I sometimes blog on the process of moderating blog comments. I realize it’s a bit “inside baseball,” as most readers don’t comment or run blogs that allow them. But I see Internet comment threads as a new and relatively important kind of online discussion, and I’m very interested in the conditions in which comment threads tend to be useful or just noise. In my view, having a really good comment thread is a terrific asset to a blog: It allows the post to be the beginning of a conversation, with the rest of the conversation carried on it the thread. The interesting and new question is, what are the conditions of helpful comment threads? What kind of comment policies and software leads to the best, most interesting comment threads, and which don’t?
In my experience, there are two basic conditions of strong comment threads. Here’s the first condition: Comments need to be relatively open and accessible to those using a pseudonym. If you make it too hard to comment, or you require real names, most will stay away. They won’t want to engage, for a range of personal and professional reasons.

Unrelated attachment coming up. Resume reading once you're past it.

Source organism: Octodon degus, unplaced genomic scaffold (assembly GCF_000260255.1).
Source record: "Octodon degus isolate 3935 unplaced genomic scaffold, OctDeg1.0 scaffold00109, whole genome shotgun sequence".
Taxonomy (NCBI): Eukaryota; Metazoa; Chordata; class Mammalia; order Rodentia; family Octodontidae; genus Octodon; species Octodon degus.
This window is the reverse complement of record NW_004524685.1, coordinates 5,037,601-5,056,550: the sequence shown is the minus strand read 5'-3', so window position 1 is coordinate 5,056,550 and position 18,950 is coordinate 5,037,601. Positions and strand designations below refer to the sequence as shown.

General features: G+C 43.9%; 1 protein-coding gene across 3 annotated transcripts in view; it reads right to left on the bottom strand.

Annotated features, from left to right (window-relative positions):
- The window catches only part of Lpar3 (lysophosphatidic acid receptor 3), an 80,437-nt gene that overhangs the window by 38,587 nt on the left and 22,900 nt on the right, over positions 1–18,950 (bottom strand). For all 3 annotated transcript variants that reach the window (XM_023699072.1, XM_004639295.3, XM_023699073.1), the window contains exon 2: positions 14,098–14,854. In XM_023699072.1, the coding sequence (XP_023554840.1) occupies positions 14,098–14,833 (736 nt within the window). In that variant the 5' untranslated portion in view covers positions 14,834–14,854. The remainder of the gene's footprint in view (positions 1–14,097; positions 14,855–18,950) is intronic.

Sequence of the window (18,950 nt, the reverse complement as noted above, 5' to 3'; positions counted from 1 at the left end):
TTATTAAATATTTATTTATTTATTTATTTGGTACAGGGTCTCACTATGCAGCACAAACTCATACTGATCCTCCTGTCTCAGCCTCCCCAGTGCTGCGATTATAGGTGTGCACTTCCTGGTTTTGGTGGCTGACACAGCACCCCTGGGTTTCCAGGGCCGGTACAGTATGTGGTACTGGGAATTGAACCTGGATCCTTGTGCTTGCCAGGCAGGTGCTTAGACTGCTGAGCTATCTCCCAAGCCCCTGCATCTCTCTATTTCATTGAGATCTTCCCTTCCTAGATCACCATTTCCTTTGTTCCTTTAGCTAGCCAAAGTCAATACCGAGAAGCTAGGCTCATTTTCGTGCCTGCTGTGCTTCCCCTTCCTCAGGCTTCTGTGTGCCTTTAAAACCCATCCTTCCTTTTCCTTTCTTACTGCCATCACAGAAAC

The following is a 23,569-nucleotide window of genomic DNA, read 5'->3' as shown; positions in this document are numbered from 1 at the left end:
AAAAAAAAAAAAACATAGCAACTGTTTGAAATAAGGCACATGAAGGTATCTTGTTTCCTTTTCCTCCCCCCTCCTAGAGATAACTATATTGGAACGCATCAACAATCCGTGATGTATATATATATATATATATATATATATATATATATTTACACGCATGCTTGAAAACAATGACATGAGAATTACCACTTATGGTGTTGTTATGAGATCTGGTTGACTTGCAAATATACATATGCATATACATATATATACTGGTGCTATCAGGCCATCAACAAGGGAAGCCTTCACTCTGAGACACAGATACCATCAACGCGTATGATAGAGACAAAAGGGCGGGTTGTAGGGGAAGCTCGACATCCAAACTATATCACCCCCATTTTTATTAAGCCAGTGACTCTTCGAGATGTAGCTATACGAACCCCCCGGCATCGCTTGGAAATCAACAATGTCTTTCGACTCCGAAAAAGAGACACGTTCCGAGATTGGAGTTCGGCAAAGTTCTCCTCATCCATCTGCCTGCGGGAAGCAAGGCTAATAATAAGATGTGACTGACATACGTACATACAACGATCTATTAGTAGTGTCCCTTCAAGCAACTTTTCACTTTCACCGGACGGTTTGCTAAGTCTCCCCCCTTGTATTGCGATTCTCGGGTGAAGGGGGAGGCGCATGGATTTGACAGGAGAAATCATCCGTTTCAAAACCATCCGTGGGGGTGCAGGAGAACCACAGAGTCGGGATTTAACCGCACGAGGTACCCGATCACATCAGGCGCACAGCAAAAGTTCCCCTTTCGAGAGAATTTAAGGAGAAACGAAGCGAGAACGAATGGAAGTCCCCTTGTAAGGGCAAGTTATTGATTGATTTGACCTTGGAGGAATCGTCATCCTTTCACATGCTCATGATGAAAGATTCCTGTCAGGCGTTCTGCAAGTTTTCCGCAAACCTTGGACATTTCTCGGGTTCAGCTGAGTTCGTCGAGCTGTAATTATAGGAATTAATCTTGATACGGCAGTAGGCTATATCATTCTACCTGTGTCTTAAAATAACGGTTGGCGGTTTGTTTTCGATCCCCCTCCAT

And here’s the second condition: There needs to be some way to moderate threads to delete inappropriate comments or ban commenters who are out of line. For every one Internet commenter who is consistently thoughtful and interesting, there are X Internet commenters who are either inclined to be or can be coaxed into becoming abrasive and obnoxious. Consider the well-known “Greater Internet fuckwad theory” from the site Penny Arcade:
There’s a lot to that, with an important caveat: When the site is a popular blog with hundreds of commenters, some of the commenters will be “normal people” and some won’t. In any collection of that many people who can [...]